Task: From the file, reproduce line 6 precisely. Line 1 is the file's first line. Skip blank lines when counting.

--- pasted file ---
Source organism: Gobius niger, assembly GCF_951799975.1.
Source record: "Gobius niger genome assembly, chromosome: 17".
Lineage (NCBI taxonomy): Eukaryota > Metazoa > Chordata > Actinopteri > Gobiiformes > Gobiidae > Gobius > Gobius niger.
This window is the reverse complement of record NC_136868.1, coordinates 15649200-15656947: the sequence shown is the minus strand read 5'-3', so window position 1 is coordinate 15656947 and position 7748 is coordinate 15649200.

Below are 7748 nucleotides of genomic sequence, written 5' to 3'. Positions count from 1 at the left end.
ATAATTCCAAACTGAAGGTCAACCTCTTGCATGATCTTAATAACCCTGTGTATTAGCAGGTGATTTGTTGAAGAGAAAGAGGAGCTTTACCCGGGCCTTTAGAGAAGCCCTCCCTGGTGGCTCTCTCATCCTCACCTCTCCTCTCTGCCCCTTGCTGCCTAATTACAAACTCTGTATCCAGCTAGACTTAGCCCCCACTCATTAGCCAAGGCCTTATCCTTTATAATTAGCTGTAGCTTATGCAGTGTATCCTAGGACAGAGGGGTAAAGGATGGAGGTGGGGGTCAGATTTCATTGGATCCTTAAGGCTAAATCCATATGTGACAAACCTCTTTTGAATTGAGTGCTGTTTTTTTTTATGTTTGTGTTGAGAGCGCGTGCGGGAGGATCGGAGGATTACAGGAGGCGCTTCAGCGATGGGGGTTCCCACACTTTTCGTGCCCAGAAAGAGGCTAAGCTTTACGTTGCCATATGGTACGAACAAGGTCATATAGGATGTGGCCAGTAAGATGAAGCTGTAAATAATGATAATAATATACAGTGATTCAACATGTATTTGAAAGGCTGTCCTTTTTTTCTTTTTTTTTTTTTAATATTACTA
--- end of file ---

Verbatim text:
ATAATTCCAAACTGAAGGTCAACCTCTTGCATGATCTTAATAACCCTGTGTATTAGCAGGTGATTTGTTGAAGAGAAAGAGGAGCTTTACCCGGGCCTTTAGAGAAGCCCTCCCTGGTGGCTCTCTCATCCTCACCTCTCCTCTCTGCCCCTTGCTGCCTAATTACAAACTCTGTATCCAGCTAGACTTAGCCCCCACTCATTAGCCAAGGCCTTATCCTTTATAATTAGCTGTAGCTTATGCAGTGTATCCTAGGACAGAGGGGTAAAGGATGGAGGTGGGGGTCAGATTTCATTGGATCCTTAAGGCTAAATCCATATGTGACAAACCTCTTTTGAATTGAGTGCTGTTTTTTTTTATGTTTGTGTTGAGAGCGCGTGCGGGAGGATCGGAGGATTACAGGAGGCGCTTCAGCGATGGGGGTTCCCACACTTTTCGTGCCCAGAAAGAGGCTAAGCTTTACGTTGCCATATGGTACGAACAAGGTCATATAGGATGTGGCCAGTAAGATGAAGCTGTAAATAATGATAATAATATACAGTGATTCAACATGTATTTGAAAGGCTGTCCTTTTTTTCTTTTTTTTTTTTTAATATTACTA